Molecular Medicine

, Volume 18, Issue 1, pp 56–64 | Cite as

Interstitial Lung Disease and Pulmonary Fibrosis in Hermansky-Pudlak Syndrome Type 2, an Adaptor Protein-3 Complex Disease

  • Bernadette R. Gochuico
  • Marjan Huizing
  • Gretchen A. Golas
  • Charles D. Scher
  • Maria Tsokos
  • Stacey D. Denver
  • Melissa J. Frei-Jones
  • William A. Gahl
Research Article


Pulmonary fibrosis develops in Hermansky-Pudlak syndrome (HPS) types 1 and 4. Limited information is available about lung disease in HPS type 2 (HPS-2), which is characterized by abnormal function of the adaptor protein-3 (AP-3) complex. To define lung disease in HPS-2, one child and two adults with HPS-2 were evaluated at the National Institutes of Health on at least two visits, and another child was evaluated at the University of Texas Health Science Center San Antonio. All four subjects with HPS-2 had findings of interstitial lung disease (ILD) on a high-resolution computed tomography scan of the chest. The predominant feature was ground glass opacification. Subject 1, a 14-year-old male, and subject 4, a 4-year-old male, had severe ILD, pulmonary fibrosis, secondary pulmonary hypertension and recurrent lung infections. Lung biopsy performed at 20 months of age in subject 1 revealed interstitial fibrosis and prominent type II pneumocyte hyperplasia without lamellar body enlargement. Subject 2, a 27-year-old male smoker, had mild ILD. Subject 3, a 22-year-old male nonsmoker and brother of subject 2, had minimal ILD. Severe impairment of gas exchange was found in subjects 1 and 4 and not in subjects 2 or 3. Plasma concentrations of transforming growth factor-β1 and interleukin-17A correlated with severity of HPS-2 ILD. These data show that children and young adults with HPS-2 and functional defects of the AP-3 complex are at risk for ILD and pulmonary fibrosis.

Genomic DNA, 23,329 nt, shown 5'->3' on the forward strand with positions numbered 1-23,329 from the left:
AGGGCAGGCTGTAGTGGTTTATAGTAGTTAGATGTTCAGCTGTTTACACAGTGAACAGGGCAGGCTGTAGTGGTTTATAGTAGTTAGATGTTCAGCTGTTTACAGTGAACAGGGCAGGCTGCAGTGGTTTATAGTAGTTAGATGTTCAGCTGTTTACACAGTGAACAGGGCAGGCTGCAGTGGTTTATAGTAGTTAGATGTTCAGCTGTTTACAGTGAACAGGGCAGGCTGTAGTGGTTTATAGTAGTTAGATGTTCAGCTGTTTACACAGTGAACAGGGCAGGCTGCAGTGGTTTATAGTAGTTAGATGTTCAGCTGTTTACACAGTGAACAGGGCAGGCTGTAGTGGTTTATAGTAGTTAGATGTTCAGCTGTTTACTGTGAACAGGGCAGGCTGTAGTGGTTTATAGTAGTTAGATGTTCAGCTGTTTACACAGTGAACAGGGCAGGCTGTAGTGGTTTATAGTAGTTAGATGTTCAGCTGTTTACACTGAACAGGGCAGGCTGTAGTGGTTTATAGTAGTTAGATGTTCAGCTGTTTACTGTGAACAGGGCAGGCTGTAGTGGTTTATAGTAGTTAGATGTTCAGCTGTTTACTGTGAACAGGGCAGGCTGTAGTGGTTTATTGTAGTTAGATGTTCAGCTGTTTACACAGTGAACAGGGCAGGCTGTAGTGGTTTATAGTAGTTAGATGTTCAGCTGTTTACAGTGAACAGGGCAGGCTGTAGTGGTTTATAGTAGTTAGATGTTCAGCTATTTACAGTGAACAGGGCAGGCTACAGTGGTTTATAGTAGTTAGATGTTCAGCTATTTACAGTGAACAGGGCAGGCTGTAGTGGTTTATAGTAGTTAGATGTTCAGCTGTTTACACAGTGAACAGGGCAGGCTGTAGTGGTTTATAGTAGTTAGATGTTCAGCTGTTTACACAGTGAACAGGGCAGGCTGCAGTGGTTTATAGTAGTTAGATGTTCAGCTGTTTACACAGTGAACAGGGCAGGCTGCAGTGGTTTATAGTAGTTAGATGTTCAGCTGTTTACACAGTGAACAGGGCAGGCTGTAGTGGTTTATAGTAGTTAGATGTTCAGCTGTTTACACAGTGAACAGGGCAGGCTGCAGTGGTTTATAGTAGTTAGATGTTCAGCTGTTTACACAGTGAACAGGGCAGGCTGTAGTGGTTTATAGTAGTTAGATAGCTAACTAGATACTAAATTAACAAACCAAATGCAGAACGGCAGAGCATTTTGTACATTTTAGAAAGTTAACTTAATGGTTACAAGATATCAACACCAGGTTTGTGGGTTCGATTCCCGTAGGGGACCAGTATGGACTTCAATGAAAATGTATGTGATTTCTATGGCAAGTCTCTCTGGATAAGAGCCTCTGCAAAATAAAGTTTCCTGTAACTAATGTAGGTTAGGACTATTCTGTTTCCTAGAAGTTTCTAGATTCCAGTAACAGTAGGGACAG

We thank Philip J Daroca, Jr, and the Electron Microscopy Laboratory of Tulane Medical Center for providing electron microscopy images. We also thank our patients who participated in this study for their contributions to this research. This study was supported by the Intramural Research Program of the National Human Genome Research Institute and the National Cancer Institute, National Institutes of Health, Bethesda, MD.


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Authors and Affiliations

  • Bernadette R. Gochuico
    • 1
  • Marjan Huizing
    • 1
  • Gretchen A. Golas
    • 2
    • 3
  • Charles D. Scher
    • 4
  • Maria Tsokos
    • 5
  • Stacey D. Denver
    • 6
  • Melissa J. Frei-Jones
    • 6
  • William A. Gahl
    • 1
    • 2
    • 3
  1. 1.Section on Human Biochemical Genetics, Medical Genetics BranchNational Human Genome Research Institute, National Institutes of HealthBethesdaUSA
  2. 2.Office of the Clinical DirectorNational Human Genome Research Institute, National Institutes of HealthBethesdaUSA
  3. 3.Office of Rare Diseases ResearchNational Institutes of HealthBethesdaUSA
  4. 4.Section of Hematology-Oncology, Department of PediatricsTulane University School of MedicineNew OrleansUSA
  5. 5.Laboratory of Pathology, National Cancer InstituteNational Institutes of HealthBethesdaUSA
  6. 6.The University of Texas Health Science Center San AntonioSan AntonioUSA

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